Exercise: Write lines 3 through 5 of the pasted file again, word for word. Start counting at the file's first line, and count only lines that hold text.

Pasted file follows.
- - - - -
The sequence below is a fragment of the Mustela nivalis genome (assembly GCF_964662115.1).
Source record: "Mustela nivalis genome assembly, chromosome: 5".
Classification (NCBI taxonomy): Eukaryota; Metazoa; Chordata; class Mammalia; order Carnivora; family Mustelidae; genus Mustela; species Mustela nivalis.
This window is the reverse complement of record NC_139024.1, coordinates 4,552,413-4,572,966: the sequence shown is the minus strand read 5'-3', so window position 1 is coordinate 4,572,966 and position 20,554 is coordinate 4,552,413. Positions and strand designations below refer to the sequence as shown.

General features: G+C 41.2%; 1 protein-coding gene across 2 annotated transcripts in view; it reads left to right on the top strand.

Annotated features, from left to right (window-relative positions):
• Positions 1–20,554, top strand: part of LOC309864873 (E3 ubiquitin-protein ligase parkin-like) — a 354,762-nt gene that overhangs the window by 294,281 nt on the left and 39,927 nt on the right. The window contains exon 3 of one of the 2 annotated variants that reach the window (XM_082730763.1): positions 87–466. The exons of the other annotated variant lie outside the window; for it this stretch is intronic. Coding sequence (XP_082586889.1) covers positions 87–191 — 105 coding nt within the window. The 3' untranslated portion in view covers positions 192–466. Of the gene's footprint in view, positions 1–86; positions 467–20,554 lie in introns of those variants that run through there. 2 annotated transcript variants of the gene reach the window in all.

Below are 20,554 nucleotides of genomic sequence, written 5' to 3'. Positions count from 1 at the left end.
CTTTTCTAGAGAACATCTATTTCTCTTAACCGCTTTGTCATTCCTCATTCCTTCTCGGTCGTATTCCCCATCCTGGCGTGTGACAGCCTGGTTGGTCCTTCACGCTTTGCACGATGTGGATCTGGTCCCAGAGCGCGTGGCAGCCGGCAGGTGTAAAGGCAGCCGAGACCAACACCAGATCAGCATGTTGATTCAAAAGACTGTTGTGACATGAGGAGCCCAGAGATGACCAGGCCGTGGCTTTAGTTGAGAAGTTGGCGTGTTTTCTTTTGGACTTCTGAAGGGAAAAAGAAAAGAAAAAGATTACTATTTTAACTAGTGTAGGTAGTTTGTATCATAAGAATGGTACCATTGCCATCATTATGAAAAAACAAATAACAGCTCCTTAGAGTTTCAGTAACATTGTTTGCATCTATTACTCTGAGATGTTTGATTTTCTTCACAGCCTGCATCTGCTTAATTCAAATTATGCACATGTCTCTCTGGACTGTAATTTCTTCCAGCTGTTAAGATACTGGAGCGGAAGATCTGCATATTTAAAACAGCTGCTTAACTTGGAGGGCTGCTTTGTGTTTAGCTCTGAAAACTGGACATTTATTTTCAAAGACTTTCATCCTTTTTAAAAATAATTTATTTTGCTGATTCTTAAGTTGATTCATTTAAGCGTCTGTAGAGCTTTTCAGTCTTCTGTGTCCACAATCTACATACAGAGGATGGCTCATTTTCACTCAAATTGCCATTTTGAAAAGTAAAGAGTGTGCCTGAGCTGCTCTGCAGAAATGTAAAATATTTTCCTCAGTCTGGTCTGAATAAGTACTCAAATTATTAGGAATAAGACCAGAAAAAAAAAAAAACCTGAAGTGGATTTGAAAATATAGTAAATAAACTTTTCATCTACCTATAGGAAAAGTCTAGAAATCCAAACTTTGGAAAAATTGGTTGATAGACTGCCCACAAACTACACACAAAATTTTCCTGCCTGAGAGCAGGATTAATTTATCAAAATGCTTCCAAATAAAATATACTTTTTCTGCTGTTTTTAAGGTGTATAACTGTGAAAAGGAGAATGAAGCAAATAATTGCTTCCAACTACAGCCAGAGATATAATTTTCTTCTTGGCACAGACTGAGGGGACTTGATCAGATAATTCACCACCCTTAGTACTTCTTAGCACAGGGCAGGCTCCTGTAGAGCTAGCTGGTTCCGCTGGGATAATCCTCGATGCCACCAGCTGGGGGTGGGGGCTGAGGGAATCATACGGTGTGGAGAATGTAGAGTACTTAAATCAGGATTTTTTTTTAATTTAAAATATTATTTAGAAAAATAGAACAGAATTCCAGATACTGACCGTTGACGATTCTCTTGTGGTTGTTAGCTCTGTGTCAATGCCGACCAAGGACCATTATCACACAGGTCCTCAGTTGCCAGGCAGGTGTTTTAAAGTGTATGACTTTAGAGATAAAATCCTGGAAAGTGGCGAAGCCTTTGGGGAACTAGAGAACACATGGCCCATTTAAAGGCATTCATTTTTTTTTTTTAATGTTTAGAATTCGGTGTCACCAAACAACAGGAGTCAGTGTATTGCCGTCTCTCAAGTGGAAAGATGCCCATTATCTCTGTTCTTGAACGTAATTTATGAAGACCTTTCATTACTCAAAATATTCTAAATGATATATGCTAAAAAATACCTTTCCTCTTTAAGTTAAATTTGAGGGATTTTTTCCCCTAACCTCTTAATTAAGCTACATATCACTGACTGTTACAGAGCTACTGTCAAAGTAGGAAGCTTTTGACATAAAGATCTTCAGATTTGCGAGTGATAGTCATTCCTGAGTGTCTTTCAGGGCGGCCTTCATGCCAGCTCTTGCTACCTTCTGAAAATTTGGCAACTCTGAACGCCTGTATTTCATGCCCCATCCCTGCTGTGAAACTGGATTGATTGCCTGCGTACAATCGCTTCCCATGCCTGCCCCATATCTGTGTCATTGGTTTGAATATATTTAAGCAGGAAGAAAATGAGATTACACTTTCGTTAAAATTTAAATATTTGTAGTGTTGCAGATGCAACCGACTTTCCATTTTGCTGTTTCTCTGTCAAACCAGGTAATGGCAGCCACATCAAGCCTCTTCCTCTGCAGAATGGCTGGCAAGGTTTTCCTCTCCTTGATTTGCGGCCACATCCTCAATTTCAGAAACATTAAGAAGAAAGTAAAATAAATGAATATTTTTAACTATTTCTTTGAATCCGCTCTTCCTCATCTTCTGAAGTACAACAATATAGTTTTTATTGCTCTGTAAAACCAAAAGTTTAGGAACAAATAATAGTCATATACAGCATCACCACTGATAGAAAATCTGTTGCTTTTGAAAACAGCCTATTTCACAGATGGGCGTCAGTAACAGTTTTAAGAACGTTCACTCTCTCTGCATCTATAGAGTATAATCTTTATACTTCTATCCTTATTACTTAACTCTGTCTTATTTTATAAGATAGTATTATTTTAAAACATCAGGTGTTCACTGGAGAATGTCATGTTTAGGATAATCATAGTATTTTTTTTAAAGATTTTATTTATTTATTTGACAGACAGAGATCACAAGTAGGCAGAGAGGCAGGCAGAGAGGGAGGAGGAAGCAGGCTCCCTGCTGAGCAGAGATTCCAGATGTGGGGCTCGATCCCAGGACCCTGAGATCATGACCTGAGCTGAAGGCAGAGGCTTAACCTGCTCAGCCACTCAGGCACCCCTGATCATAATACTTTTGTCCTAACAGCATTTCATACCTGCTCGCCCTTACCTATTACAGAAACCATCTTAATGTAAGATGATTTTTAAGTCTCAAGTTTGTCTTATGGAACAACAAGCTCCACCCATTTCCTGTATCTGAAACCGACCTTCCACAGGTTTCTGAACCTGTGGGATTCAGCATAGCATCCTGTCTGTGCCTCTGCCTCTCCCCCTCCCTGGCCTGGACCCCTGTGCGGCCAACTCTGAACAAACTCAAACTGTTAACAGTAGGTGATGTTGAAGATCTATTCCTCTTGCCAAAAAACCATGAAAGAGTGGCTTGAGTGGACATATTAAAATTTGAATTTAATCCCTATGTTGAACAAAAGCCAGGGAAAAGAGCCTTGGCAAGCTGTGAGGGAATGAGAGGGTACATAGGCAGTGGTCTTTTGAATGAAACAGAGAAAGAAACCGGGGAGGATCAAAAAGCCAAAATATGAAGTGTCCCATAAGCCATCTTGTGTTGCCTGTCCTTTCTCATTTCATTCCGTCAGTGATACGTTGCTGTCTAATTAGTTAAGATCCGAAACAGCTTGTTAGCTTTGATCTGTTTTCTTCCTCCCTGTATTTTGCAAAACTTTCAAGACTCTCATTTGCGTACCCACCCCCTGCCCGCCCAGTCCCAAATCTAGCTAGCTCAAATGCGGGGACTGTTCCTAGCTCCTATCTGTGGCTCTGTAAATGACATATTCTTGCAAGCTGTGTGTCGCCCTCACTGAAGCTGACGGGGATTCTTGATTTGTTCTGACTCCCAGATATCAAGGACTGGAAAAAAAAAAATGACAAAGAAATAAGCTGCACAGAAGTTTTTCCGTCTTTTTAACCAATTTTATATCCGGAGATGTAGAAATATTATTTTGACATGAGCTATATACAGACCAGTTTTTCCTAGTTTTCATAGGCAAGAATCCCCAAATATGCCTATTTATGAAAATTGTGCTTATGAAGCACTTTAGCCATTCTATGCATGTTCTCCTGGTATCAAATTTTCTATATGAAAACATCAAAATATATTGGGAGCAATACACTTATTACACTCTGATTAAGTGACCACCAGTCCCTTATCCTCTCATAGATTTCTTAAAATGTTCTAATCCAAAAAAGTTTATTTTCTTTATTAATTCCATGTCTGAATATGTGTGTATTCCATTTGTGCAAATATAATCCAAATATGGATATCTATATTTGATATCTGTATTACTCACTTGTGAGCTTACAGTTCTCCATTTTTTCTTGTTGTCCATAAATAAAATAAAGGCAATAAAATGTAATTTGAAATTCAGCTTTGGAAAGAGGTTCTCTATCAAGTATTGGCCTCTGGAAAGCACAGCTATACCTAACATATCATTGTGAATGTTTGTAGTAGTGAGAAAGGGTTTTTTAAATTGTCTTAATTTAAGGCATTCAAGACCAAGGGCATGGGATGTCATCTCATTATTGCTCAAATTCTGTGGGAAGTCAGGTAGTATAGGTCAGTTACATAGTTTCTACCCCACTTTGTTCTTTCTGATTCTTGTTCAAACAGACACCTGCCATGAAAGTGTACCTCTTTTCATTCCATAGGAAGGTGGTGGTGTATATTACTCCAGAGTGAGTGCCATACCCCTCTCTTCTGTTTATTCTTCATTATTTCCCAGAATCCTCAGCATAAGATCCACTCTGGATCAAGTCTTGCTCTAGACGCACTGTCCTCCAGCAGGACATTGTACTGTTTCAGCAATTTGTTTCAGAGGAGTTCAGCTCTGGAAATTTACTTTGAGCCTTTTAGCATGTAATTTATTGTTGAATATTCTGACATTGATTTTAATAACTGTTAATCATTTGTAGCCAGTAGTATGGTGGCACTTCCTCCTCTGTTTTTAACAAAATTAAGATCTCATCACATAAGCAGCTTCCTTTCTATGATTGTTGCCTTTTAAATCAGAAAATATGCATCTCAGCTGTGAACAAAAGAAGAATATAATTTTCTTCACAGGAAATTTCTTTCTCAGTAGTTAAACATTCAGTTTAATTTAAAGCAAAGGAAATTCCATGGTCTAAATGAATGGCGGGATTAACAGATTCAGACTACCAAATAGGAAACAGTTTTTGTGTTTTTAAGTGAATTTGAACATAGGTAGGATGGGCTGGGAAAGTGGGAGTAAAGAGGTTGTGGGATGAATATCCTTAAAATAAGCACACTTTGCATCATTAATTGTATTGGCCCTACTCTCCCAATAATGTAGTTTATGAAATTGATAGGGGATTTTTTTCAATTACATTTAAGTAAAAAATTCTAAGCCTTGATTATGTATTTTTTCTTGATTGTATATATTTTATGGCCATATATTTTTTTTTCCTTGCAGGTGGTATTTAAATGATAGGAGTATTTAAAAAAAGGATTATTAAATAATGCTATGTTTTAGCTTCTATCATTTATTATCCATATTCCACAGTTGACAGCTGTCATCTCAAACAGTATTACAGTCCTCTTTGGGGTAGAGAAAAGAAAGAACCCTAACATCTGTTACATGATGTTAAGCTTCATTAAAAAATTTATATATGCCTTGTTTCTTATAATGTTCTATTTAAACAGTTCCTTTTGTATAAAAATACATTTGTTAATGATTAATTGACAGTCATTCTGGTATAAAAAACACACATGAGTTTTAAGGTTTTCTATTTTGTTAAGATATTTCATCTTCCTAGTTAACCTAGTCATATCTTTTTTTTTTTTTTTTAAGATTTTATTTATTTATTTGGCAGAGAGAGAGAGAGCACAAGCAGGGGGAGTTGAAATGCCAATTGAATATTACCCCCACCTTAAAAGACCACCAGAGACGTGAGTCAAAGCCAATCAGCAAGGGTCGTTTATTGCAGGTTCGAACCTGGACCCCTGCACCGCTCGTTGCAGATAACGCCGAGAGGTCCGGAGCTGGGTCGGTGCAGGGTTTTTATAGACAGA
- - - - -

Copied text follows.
Classification (NCBI taxonomy): Eukaryota; Metazoa; Chordata; class Mammalia; order Carnivora; family Mustelidae; genus Mustela; species Mustela nivalis.
This window is the reverse complement of record NC_139024.1, coordinates 4,552,413-4,572,966: the sequence shown is the minus strand read 5'-3', so window position 1 is coordinate 4,572,966 and position 20,554 is coordinate 4,552,413. Positions and strand designations below refer to the sequence as shown.

General features: G+C 41.2%; 1 protein-coding gene across 2 annotated transcripts in view; it reads left to right on the top strand.